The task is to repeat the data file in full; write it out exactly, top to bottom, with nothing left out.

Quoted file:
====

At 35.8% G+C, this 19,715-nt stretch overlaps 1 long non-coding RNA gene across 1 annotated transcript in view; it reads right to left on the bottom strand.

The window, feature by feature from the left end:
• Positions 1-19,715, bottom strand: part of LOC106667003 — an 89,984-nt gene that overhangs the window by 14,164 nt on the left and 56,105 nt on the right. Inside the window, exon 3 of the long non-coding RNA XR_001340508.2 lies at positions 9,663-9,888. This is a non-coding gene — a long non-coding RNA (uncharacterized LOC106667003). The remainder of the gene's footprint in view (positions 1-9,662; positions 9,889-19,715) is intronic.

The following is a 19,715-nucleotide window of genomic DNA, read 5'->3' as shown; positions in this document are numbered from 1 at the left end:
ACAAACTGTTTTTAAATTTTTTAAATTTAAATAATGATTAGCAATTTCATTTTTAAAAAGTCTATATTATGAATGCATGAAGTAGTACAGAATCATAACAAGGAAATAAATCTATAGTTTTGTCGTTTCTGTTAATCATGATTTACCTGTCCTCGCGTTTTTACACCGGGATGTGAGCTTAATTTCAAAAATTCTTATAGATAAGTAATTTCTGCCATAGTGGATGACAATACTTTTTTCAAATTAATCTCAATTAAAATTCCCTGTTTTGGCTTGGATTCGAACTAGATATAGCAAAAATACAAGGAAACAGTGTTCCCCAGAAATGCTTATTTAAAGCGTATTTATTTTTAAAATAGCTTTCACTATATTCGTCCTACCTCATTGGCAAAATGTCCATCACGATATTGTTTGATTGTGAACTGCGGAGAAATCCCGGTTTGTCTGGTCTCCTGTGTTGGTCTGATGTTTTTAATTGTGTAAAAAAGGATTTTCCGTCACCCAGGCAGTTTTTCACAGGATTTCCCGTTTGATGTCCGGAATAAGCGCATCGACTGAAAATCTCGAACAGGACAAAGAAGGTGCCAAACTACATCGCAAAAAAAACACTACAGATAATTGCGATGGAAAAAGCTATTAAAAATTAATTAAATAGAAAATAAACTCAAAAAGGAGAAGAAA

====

At 35.8% G+C, this 19,715-nt stretch overlaps 1 long non-coding RNA gene across 1 annotated transcript in view; it reads right to left on the bottom strand.

The window, feature by feature from the left end:
• Positions 1-19,715, bottom strand: part of LOC106667003 — an 89,984-nt gene that overhangs the window by 14,164 nt on the left and 56,105 nt on the right. Inside the window, exon 3 of the long non-coding RNA XR_001340508.2 lies at positions 9,663-9,888. This is a non-coding gene — a long non-coding RNA (uncharacterized LOC106667003). The remainder of the gene's footprint in view (positions 1-9,662; positions 9,889-19,715) is intronic.

The following is a 19,715-nucleotide window of genomic DNA, read 5'->3' as shown; positions in this document are numbered from 1 at the left end:
ACAAACTGTTTTTAAATTTTTTAAATTTAAATAATGATTAGCAATTTCATTTTTAAAAAGTCTATATTATGAATGCATGAAGTAGTACAGAATCATAACAAGGAAATAAATCTATAGTTTTGTCGTTTCTGTTAATCATGATTTACCTGTCCTCGCGTTTTTACACCGGGATGTGAGCTTAATTTCAAAAATTCTTATAGATAAGTAATTTCTGCCATAGTGGATGACAATACTTTTTTCAAATTAATCTCAATTAAAATTCCCTGTTTTGGCTTGGATTCGAACTAGATATAGCAAAAATACAAGGAAACAGTGTTCCCCAGAAATGCTTATTTAAAGCGTATTTATTTTTAAAATAGCTTTCACTATATTCGTCCTACCTCATTGGCAAAATGTCCATCACGATATTGTTTGATTGTGAACTGCGGAGAAATCCCGGTTTGTCTGGTCTCCTGTGTTGGTCTGATGTTTTTAATTGTGTAAAAAAGGATTTTCCGTCACCCAGGCAGTTTTTCACAGGATTTCCCGTTTGATGTCCGGAATAAGCGCATCGACTGAAAATCTCGAACAGGACAAAGAAGGTGCCAAACTACATCGCAAAAAAAACACTACAGATAATTGCGATGGAAAAAGCTATTAAAAATTAATTAAATAGAAAATAAACTCAAAAAGGAGAAGAAA